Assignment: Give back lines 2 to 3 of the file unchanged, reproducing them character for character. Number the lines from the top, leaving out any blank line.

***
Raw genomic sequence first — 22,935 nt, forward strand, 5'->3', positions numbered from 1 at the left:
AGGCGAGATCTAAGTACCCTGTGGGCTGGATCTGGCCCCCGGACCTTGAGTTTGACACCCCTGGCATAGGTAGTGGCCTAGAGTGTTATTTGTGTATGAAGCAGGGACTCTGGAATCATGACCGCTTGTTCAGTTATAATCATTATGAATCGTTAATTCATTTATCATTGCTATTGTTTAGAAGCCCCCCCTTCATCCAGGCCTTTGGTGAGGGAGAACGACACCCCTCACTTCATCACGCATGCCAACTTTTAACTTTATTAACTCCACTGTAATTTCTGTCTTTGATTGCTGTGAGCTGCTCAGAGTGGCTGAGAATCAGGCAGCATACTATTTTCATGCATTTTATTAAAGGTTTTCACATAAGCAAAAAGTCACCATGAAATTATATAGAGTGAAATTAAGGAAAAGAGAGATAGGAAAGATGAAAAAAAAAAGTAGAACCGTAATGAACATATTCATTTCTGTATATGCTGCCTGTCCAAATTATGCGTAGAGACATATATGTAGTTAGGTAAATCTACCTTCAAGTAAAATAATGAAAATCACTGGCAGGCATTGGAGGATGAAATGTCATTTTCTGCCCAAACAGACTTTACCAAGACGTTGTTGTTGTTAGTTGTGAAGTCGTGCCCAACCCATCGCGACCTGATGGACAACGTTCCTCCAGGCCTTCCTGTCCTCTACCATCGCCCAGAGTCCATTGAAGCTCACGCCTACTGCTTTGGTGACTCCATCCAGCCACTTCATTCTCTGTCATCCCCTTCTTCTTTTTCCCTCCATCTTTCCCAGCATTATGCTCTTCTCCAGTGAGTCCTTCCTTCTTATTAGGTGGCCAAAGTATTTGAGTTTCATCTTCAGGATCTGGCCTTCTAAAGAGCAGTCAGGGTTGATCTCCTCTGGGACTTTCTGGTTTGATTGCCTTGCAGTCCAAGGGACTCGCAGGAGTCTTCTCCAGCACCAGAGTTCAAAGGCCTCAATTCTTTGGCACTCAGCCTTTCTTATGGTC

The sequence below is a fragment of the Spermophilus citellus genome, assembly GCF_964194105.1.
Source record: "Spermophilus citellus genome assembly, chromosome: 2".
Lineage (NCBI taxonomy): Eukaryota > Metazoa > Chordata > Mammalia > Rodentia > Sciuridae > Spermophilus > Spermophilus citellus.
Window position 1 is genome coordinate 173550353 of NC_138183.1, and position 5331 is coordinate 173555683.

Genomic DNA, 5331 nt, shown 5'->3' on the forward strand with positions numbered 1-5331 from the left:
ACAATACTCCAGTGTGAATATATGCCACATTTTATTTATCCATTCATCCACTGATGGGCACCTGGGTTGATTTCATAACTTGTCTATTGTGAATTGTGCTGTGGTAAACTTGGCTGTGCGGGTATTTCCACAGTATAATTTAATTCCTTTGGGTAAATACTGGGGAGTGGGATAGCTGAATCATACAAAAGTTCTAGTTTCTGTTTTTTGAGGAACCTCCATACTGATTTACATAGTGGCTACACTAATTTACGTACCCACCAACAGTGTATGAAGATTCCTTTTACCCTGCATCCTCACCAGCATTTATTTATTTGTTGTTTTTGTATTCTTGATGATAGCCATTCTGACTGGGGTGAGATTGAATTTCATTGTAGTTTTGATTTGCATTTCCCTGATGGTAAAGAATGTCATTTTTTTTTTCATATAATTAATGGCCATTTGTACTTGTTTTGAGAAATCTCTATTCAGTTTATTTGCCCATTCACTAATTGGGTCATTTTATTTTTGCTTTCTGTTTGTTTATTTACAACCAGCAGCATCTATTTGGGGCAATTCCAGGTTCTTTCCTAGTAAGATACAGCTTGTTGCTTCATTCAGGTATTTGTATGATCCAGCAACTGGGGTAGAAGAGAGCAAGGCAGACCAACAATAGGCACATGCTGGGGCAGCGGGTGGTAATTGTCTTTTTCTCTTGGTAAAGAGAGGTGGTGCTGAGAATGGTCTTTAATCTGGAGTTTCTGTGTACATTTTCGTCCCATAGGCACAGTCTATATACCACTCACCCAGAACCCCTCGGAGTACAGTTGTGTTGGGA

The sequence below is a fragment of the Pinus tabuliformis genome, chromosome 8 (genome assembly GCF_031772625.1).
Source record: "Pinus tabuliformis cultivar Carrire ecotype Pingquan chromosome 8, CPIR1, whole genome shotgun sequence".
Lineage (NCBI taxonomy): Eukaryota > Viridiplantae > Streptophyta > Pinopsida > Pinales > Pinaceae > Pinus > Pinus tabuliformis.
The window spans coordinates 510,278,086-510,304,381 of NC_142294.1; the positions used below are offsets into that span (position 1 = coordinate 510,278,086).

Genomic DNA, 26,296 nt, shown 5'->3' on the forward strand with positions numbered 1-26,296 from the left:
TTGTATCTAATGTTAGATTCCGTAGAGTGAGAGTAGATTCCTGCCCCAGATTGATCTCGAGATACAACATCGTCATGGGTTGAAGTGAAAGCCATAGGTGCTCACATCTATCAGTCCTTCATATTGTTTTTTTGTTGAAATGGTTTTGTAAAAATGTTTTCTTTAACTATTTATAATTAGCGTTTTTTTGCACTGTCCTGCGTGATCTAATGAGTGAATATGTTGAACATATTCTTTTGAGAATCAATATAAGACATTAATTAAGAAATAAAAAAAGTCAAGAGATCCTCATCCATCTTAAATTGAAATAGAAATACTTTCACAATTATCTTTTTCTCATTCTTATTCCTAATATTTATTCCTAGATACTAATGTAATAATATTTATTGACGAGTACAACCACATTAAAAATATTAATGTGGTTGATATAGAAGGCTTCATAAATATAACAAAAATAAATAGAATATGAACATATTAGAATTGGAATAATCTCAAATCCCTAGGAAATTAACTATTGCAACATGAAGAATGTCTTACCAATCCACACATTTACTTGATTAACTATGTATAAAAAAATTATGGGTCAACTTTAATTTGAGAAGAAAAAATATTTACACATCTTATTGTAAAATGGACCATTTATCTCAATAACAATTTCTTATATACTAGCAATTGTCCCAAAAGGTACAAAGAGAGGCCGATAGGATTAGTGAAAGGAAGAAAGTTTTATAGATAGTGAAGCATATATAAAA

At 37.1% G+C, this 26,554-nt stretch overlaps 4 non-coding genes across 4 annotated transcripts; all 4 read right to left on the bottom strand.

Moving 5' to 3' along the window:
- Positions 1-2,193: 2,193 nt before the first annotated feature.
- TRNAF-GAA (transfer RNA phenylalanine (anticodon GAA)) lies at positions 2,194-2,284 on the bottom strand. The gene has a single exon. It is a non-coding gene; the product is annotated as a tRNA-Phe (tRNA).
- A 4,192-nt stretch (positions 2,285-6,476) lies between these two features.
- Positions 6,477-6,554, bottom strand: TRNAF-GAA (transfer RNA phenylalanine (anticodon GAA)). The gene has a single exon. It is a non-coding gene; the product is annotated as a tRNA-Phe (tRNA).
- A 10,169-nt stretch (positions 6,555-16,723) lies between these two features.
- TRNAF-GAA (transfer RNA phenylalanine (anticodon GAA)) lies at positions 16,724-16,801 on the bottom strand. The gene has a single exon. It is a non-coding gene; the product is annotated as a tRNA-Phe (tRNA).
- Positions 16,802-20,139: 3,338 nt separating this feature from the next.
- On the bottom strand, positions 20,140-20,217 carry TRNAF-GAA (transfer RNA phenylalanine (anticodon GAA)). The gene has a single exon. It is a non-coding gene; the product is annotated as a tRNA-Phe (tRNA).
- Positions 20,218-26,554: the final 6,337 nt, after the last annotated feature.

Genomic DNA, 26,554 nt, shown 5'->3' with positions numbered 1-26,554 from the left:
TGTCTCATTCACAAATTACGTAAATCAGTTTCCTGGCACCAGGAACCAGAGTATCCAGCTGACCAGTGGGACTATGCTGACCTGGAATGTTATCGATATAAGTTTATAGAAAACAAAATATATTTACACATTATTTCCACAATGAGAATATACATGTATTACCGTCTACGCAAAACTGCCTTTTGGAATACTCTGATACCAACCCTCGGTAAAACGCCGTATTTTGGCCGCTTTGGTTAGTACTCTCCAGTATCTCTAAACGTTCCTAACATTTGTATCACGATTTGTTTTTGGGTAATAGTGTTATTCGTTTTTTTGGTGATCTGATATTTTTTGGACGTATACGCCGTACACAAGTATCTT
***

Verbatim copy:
AGGCGAGATCTAAGTACCCTGTGGGCTGGATCTGGCCCCCGGACCTTGAGTTTGACACCCCTGGCATAGGTAGTGGCCTAGAGTGTTATTTGTGTATGAAGCAGGGACTCTGGAATCATGACCGCTTGTTCAGTTATAATCATTATGAATCGTTAATTCATTTATCATTGCTATTGTTTAGAAGCCCCCCCTTCATCCAGGCCTTTGGTGAGGGAGAACGACACCCCTCACTTCATCACGCATGCCAACTTTTAACTTTATTAACTCCACTGTAATTTCTGTCTTTGATTGCTGTGAGCTGCTCAGAGTGGCTGAGAATCAGGCAGCATACTATTTTCATGCATTTTATTAAAGGTTTTCACATAAGCAAAAAGTCACCATGAAATTATATAGAGTGAAATTAAGGAAAAGAGAGATAGGAAAGATGAAAAAAAAAAGTAGAACCGTAATGAACATATTCATTTCTGTATATGCTGCCTGTCCAAATTATGCGTAGAGACATATATGTAGTTAGGTAAATCTACCTTCAAGTAAAATAATGAAAATCACTGGCAGGCATTGGAGGATGAAATGTCATTTTCTGCCCAAACAGACTTTACCAAGACGTTGTTGTTGTTAGTTGTGAAGTCGTGCCCAACCCATCGCGACCTGATGGACAACGTTCCTCCAGGCCTTCCTGTCCTCTACCATCGCCCAGAGTCCATTGAAGCTCACGCCTACTGCTTTGGTGACTCCATCCAGCCACTTCATTCTCTGTCATCCCCTTCTTCTTTTTCCCTCCATCTTTCCCAGCATTATGCTCTTCTCCAGTGAGTCCTTCCTTCTTATTAGGTGGCCAAAGTATTTGAGTTTCATCTTCAGGATCTGGCCTTCTAAAGAGCAGTCAGGGTTGATCTCCTCTGGGACTTTCTGGTTTGATTGCCTTGCAGTCCAAGGGACTCGCAGGAGTCTTCTCCAGCACCAGAGTTCAAAGGCCTCAATTCTTTGGCACTCAGCCTTTCTTATGGTC

The sequence below is a fragment of the Spermophilus citellus genome, assembly GCF_964194105.1.